Wednesday, September 26, 2012

Parzival and the Fool's Journey, Part 1


I stumbled across the old story of Parzival, alternately spelled Percival or Perceval, who was a knight of the Round Table- serving under King Arthur. Parzival's story is chronicled in a couple different sources, perhaps most well known the story by Wolfram von Eschenbach, though this has been identified as based on a prior work, Chretien de Troye's work Perceval, the Story of The Grail. The Grail mentioned here is indeed the Holy Grail, the one mentioned in movies and stories, thought to be the cup Jesus Christ used during his final meal, and, some legends hold, the cup that caught his blood when he was crucified. The story of the Grail here does not specifically indicate that Parzival's Grail and Jesus' Grail are one and the same, however, but that's beside the point here.
The story of Parzival begins somewhat dubiously. Parzival's father, Gahmuret, was also a knight in Arthur's service, and ended up killed in Spain by "Babylonian" forces. Keep in mind that the story of Arthur has been heavily imbued with legend and symbolism as well. Parzival's mother, Herzeloyde, then takes the baby Parzival to live in the woods, and shields him from any knowledge of knights, chivalry, or anything like that. So Parzival grows up largely ignorant of a larger world around him, concerned more with his own immediate interests. As time goes on Parzival happens to encounter some knights of the Round Table coming through the woods, and, being knights in armor, he hears them before he sees them. Thinking that devils or monsters are coming, Parzival plans to fight them. When the knights come into view, Parzival is amazed, and asks them if they are angels. The knights regard him as something of a bumpkin, yet do direct him to Arthur's court. Parzival goes running back to Mom, and tells her he wants to go see Arthur and become a Knight. So much for that, thinks his mother, who is still bitter at the loss of her husband due to knighthood. So she dresses him up to make him look as much like an uneducated hick as she can, (a fool, in other words...) and sends him off, thinking no one at the court will take him seriously. So Parzival goes off, ultimately reaching Arthur's castle. On the way out, he finds a knight, the Red Knight specifically, who has challenged Arthur by stealing a golden cup from Arthur, and insulted his Queen by spilling its contents on her. The Knight, who is disputing Arthur's claim over his lands, tells Parzival to deliver his challenge to Arthur, so Parzival does. Arthur then tells Parzival to go after the Red Knight, which Parzival, being kind of gullible, does. He chases down the Red Knight, and demands that he return the cup to Arthur. The Knight, no doubt wondering who this hayseed nutjob is, whacks him with his lance. Parzival kills him in retalitation, and takes his armor, and by extension, his moniker as the Red Knight. Parzival sends a squire to return the cup instead of actually going to return it himself to Arthur, more interested in the Knight's armor and weapons than actually following through. The story continues, but let's examine what we have already.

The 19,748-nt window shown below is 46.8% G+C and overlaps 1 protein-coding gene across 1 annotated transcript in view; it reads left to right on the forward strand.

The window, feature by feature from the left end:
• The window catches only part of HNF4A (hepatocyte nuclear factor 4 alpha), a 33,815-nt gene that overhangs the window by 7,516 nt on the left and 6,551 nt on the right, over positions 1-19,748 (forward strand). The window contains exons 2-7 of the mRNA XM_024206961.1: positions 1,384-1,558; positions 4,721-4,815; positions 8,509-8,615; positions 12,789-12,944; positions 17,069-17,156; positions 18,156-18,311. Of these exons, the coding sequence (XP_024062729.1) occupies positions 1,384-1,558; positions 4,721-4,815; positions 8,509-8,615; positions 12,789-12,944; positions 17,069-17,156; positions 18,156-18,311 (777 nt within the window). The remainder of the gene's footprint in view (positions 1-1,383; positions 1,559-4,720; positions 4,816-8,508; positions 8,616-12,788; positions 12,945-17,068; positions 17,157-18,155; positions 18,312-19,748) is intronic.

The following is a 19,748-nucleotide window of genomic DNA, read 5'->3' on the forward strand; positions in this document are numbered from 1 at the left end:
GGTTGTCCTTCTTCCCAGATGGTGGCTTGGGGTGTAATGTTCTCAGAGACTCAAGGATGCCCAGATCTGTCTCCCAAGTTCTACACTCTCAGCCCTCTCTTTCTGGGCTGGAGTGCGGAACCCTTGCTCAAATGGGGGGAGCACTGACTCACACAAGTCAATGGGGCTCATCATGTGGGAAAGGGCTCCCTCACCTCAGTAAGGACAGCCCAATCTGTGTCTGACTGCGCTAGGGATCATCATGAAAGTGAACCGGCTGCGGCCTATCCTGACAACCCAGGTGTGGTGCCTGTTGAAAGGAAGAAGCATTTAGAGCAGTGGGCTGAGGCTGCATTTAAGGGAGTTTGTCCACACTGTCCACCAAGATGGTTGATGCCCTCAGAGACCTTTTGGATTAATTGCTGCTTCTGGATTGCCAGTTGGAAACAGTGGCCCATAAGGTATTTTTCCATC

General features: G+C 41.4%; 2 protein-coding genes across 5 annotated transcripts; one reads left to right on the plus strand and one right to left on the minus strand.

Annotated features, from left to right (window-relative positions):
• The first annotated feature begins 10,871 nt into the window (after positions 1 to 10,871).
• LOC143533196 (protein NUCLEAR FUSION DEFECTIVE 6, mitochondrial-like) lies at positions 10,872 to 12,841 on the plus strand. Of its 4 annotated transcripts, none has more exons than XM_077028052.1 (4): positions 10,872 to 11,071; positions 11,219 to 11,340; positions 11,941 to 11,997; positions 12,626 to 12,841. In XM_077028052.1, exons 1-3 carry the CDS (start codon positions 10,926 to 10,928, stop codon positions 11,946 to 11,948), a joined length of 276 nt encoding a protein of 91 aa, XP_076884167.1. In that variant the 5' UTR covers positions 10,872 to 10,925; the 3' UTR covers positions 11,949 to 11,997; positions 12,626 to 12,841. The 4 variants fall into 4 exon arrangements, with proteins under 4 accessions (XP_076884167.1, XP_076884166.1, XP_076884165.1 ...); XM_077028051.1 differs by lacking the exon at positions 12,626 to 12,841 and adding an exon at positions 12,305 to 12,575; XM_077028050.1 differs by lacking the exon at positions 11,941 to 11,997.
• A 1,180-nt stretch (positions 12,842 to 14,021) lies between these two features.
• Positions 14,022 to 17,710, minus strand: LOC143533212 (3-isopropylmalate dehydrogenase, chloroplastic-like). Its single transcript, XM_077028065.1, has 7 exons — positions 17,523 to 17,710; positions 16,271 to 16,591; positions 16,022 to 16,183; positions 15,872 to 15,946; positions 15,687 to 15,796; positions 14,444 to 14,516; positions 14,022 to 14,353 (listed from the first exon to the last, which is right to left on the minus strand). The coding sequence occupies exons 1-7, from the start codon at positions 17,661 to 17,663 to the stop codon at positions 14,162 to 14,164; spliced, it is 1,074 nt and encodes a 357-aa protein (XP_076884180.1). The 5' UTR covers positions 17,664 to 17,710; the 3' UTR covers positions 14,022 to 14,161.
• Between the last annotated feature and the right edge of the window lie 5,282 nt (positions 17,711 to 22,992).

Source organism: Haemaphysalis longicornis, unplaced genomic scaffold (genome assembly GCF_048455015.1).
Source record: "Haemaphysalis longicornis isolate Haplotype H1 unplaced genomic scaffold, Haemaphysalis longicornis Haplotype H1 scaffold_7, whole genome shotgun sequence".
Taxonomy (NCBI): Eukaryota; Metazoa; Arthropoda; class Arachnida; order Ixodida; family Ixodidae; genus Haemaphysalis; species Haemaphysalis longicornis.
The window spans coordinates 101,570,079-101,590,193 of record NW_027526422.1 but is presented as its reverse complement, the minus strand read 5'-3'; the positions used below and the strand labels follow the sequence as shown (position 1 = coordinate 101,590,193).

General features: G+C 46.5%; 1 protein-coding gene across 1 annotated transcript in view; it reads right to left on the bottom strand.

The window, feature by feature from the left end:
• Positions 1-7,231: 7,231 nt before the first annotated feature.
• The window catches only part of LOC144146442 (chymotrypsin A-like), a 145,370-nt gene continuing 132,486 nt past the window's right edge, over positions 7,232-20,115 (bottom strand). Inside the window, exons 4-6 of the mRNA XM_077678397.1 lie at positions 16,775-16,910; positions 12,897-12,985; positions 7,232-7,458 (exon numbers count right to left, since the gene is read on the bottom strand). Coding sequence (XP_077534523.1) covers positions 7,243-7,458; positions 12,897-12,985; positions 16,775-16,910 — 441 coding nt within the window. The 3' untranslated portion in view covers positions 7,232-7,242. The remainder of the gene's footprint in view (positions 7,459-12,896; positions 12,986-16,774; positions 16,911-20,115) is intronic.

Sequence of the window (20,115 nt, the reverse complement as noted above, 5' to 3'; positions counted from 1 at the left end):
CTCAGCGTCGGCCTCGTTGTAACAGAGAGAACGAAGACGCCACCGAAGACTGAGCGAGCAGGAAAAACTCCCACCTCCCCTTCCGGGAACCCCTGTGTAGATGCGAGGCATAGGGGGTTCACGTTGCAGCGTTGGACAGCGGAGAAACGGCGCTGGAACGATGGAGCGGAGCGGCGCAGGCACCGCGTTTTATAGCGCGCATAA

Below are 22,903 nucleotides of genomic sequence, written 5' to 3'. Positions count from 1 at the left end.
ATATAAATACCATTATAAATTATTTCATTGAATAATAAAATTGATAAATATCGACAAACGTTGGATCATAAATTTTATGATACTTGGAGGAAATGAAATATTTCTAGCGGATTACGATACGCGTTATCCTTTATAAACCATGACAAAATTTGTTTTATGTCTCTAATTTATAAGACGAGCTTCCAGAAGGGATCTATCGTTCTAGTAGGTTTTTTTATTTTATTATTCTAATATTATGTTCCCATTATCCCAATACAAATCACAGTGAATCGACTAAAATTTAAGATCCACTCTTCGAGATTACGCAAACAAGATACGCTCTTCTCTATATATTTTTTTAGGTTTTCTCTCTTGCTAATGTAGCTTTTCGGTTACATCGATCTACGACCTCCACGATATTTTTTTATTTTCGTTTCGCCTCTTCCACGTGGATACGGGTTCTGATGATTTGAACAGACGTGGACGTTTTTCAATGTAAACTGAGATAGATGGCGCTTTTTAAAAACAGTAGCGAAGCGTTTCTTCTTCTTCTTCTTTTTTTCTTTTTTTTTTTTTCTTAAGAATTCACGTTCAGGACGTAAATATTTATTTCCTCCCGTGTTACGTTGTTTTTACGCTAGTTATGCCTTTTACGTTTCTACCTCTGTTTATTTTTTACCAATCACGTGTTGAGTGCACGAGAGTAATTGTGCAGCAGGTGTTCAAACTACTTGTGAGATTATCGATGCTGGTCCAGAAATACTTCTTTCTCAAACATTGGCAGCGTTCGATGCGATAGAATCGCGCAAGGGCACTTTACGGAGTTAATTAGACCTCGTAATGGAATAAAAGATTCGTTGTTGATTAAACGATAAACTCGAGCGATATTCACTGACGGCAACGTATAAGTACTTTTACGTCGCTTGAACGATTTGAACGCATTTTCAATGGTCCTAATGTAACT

First, we have Parzival- there's an interesting parallel here between the Fool's Journey and his inital adventures, although the process is somewhat out of order from the procession of the Major Arcana, and is not an exact match. We can examine Parzival's tale in the same way as the Fool's Journey, largely one of archetypes. First, Parzival embodies the Fool, and not just in the outfit his mom makes for him, either. At first, Parzival is not so much dumb as naive and uninformed, yet shows himself full of potential, much like the Fool. One important aspect of the Fool is his dog, shown here-
This version of the Fool pretty much sums up what we know of Parzival so far- head in the clouds, naive and walking into possible danger without even knowing it. Parzival, we will find, has good counsel, as the dog represents, warning him away from the cliff's edge as his journey unfolds. What would be contained in Parzival's version of the Fool's bag? Here, we find little except his own ideas and determination to become a Knight. But as time goes on, we find that additional tools are added to the bag.
The parallel between Parzival and the Fool really begins when he finally has somewhere to go- prior to this, living his sheltered life, he lacked direction and purpose, and didn't really go anywhere. Yet after he meets the knights and gets it into his head to become a knight, his wandering takes on a definite direction. At this point that potential begins to get put to use and put into a definite direction- much as the Fool represents potential, he also needs something to use that potential for.
The first person Parzival encounters (we can put the start of his journey at his encounter with the knights) is his mother- a clear Empress figure, both in the positive and negative sense. Herzeloyde doesn't want to let Parzival go, and makes a kind of passive-aggressive attempt to undermine him, wanting to keep him home and safe, here representing the more clinging aspects of the Empress as a mother figure. Yet being a supporting figure, she lets Parzival go. Some accounts of this story have her falling as if in a faint while standing on a bridge watching her son go. Parzival does not turn back however, nor does Herzeloyde demand that he remain, indicating also that regardless of his decision, he always has this source of support.